Determining the Benefits of Seed Treatments with Cyclops Imagery

Sugar beet research uses trials to determine when a variety, seed treatment, or chemical application is significant enough to be worth merit.  Data is collected in the spring with stand establishment and also when harvest occurs in the fall.  Trial data gathered is used to determine whether or not there are benefits of using a seed treatment during the growing season.  Our R&D team recently incorporated the Cyclops imagery program into our data collection process for sugar beet field trials.  An additional step of data collection and analysis, the Cyclops program helps to determine if a treatment is showing positive results early in the growing season.

benefits of seed treatments

Gathering Photos for Cyclops Image Analysis

The Cyclops program consists of a series of photos taken of a designated plot within a trial.  Each set of images is then analyzed to determine plant population, average leaf area, and total leaf area.  This data can be used in addition to stand counts and harvest data to determine the advantage one treatment has over another.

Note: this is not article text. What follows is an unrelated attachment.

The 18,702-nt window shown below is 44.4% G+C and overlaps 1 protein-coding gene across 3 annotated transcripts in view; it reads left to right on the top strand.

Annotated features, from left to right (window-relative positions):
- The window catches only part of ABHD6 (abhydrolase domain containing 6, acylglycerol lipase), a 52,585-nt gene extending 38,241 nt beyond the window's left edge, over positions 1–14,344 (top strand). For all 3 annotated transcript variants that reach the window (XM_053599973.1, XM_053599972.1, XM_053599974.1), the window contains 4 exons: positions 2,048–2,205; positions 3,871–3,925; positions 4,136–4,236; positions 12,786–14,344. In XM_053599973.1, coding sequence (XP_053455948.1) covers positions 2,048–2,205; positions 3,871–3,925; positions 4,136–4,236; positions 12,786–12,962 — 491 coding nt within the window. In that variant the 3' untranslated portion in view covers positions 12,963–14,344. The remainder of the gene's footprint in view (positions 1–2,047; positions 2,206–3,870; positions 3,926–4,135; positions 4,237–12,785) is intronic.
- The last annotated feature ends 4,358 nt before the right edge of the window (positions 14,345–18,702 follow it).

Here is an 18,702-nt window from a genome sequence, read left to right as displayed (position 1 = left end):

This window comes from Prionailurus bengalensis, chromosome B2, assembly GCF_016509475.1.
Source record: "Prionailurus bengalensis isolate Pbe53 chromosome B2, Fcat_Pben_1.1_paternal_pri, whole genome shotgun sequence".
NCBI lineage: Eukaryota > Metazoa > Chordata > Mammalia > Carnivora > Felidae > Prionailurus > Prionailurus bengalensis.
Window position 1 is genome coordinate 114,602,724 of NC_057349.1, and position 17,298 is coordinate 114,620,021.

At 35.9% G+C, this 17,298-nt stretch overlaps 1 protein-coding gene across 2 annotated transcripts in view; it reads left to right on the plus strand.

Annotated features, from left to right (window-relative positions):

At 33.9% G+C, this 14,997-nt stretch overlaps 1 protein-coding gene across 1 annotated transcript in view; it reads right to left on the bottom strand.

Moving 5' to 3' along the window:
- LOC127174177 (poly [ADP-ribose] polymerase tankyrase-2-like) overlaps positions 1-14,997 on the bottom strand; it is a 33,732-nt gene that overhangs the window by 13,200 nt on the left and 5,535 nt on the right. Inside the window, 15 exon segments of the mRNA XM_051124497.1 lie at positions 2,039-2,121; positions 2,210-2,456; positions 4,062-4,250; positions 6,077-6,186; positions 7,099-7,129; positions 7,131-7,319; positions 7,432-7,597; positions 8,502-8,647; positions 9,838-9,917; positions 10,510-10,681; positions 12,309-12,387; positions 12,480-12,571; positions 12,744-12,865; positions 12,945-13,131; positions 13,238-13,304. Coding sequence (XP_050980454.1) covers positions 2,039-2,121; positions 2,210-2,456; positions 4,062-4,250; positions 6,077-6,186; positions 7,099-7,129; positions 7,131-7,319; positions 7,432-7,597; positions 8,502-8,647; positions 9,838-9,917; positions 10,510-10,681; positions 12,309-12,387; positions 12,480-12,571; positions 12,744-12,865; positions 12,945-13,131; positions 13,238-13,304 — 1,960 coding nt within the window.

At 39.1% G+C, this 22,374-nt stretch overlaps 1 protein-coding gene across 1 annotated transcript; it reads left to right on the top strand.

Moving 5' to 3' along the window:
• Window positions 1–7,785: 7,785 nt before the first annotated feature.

Analyzing Data to Determine the Benefits of Seed Treatments

Analyzing the data is a huge job. The pictures of the plots are taken and merged so the whole plot can be analyzed.   A proprietary computer program measures how many plants are in the plot and the amount of leaf area covered within the plot.  After the plots are analyzed the information is sorted and put into tables and charts to determine the results.  The image data gives insight into how emergence effects leaf area and if yield results from the differences in early plant vigor.

benefits of seed treatments

Cyclops Image Analysis Measuring Leaf Mass to Help Determine Benefits of Seed Treatment

Because the Cyclops system is measuring leaf area, to ensure data accuracy it is important that the designated test plots are free of weeds and that images are taken early before the plant leaves begin to overlap. The Cyclops program helps fill the gap in data collection between planting and harvest.  Plant populations and leaf areas may be used to determine if a treatment will show a benefit over another treatment.  The Cyclops program will continue to advance as technology allows further data collection and analysis.